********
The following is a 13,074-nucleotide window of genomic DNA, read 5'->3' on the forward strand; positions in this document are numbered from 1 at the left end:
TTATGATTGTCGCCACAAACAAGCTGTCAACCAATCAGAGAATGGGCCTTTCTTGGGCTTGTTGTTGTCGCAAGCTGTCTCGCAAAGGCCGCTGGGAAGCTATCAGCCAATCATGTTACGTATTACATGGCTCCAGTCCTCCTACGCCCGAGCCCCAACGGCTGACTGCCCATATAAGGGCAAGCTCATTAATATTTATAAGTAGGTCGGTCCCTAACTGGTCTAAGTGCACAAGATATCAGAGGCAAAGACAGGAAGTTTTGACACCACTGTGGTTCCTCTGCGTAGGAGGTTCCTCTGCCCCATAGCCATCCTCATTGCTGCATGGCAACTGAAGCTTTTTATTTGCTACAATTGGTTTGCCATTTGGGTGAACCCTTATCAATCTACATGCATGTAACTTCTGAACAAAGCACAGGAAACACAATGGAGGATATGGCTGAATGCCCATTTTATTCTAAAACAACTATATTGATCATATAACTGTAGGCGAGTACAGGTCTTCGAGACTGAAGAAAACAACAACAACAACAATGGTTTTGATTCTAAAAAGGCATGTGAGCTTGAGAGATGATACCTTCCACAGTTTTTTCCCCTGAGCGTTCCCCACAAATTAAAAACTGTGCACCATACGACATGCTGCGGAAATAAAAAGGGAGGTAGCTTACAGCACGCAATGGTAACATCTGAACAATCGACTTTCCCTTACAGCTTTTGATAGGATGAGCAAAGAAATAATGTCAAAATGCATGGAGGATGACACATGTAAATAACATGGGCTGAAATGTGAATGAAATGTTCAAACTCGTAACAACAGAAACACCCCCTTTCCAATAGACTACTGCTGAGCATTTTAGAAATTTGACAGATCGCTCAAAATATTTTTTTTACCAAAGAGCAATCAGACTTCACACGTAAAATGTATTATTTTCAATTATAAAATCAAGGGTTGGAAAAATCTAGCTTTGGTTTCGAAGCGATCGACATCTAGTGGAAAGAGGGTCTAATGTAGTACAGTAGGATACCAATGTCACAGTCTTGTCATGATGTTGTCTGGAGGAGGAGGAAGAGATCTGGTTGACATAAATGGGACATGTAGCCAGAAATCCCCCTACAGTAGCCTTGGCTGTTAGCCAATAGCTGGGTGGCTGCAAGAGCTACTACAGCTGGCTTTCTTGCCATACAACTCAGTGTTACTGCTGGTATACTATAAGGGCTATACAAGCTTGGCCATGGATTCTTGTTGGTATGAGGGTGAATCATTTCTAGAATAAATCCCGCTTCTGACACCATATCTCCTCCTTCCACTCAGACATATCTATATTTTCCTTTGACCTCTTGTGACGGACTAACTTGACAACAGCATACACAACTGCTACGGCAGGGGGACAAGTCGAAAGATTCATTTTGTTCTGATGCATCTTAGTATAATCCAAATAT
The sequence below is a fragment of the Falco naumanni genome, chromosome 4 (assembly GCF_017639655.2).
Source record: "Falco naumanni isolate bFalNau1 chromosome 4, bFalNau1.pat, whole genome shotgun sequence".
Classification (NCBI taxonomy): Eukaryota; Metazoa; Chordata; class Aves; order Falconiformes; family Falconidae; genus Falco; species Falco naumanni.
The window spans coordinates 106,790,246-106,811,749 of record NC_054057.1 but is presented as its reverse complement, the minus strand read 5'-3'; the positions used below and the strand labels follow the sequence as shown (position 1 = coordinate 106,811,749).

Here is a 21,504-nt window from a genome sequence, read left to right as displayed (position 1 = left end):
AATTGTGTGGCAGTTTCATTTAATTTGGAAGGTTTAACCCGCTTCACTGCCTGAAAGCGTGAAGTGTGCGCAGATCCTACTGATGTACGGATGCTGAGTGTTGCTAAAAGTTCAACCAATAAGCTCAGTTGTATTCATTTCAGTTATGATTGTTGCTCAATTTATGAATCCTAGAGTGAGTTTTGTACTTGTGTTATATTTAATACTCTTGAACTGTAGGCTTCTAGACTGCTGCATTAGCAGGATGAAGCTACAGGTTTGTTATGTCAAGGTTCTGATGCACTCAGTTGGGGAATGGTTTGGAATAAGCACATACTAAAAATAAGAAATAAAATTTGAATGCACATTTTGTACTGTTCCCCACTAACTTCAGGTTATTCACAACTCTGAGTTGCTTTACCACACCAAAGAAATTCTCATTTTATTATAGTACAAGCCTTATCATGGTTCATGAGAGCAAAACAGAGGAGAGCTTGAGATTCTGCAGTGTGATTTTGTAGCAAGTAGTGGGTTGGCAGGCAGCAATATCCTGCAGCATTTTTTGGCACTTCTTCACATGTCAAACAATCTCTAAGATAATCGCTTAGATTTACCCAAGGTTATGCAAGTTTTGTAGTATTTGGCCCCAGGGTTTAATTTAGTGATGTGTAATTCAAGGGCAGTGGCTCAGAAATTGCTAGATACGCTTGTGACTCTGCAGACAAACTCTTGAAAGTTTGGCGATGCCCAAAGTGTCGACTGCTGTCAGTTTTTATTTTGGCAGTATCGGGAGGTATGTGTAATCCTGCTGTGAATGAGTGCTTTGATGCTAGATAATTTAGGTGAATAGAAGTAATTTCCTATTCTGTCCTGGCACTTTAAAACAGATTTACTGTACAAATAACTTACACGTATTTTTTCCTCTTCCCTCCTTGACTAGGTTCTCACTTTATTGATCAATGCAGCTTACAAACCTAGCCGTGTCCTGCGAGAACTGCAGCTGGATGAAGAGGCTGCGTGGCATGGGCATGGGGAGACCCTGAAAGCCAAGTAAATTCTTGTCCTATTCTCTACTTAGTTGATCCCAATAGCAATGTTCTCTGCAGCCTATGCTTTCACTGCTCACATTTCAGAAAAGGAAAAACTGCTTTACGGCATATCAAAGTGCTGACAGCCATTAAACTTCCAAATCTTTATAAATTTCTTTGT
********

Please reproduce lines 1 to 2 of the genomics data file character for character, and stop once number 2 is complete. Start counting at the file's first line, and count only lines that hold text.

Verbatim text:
The following is a 13,074-nucleotide window of genomic DNA, read 5'->3' on the forward strand; positions in this document are numbered from 1 at the left end:
TTATGATTGTCGCCACAAACAAGCTGTCAACCAATCAGAGAATGGGCCTTTCTTGGGCTTGTTGTTGTCGCAAGCTGTCTCGCAAAGGCCGCTGGGAAGCTATCAGCCAATCATGTTACGTATTACATGGCTCCAGTCCTCCTACGCCCGAGCCCCAACGGCTGACTGCCCATATAAGGGCAAGCTCATTAATATTTATAAGTAGGTCGGTCCCTAACTGGTCTAAGTGCACAAGATATCAGAGGCAAAGACAGGAAGTTTTGACACCACTGTGGTTCCTCTGCGTAGGAGGTTCCTCTGCCCCATAGCCATCCTCATTGCTGCATGGCAACTGAAGCTTTTTATTTGCTACAATTGGTTTGCCATTTGGGTGAACCCTTATCAATCTACATGCATGTAACTTCTGAACAAAGCACAGGAAACACAATGGAGGATATGGCTGAATGCCCATTTTATTCTAAAACAACTATATTGATCATATAACTGTAGGCGAGTACAGGTCTTCGAGACTGAAGAAAACAACAACAACAACAATGGTTTTGATTCTAAAAAGGCATGTGAGCTTGAGAGATGATACCTTCCACAGTTTTTTCCCCTGAGCGTTCCCCACAAATTAAAAACTGTGCACCATACGACATGCTGCGGAAATAAAAAGGGAGGTAGCTTACAGCACGCAATGGTAACATCTGAACAATCGACTTTCCCTTACAGCTTTTGATAGGATGAGCAAAGAAATAATGTCAAAATGCATGGAGGATGACACATGTAAATAACATGGGCTGAAATGTGAATGAAATGTTCAAACTCGTAACAACAGAAACACCCCCTTTCCAATAGACTACTGCTGAGCATTTTAGAAATTTGACAGATCGCTCAAAATATTTTTTTTACCAAAGAGCAATCAGACTTCACACGTAAAATGTATTATTTTCAATTATAAAATCAAGGGTTGGAAAAATCTAGCTTTGGTTTCGAAGCGATCGACATCTAGTGGAAAGAGGGTCTAATGTAGTACAGTAGGATACCAATGTCACAGTCTTGTCATGATGTTGTCTGGAGGAGGAGGAAGAGATCTGGTTGACATAAATGGGACATGTAGCCAGAAATCCCCCTACAGTAGCCTTGGCTGTTAGCCAATAGCTGGGTGGCTGCAAGAGCTACTACAGCTGGCTTTCTTGCCATACAACTCAGTGTTACTGCTGGTATACTATAAGGGCTATACAAGCTTGGCCATGGATTCTTGTTGGTATGAGGGTGAATCATTTCTAGAATAAATCCCGCTTCTGACACCATATCTCCTCCTTCCACTCAGACATATCTATATTTTCCTTTGACCTCTTGTGACGGACTAACTTGACAACAGCATACACAACTGCTACGGCAGGGGGACAAGTCGAAAGATTCATTTTGTTCTGATGCATCTTAGTATAATCCAAATAT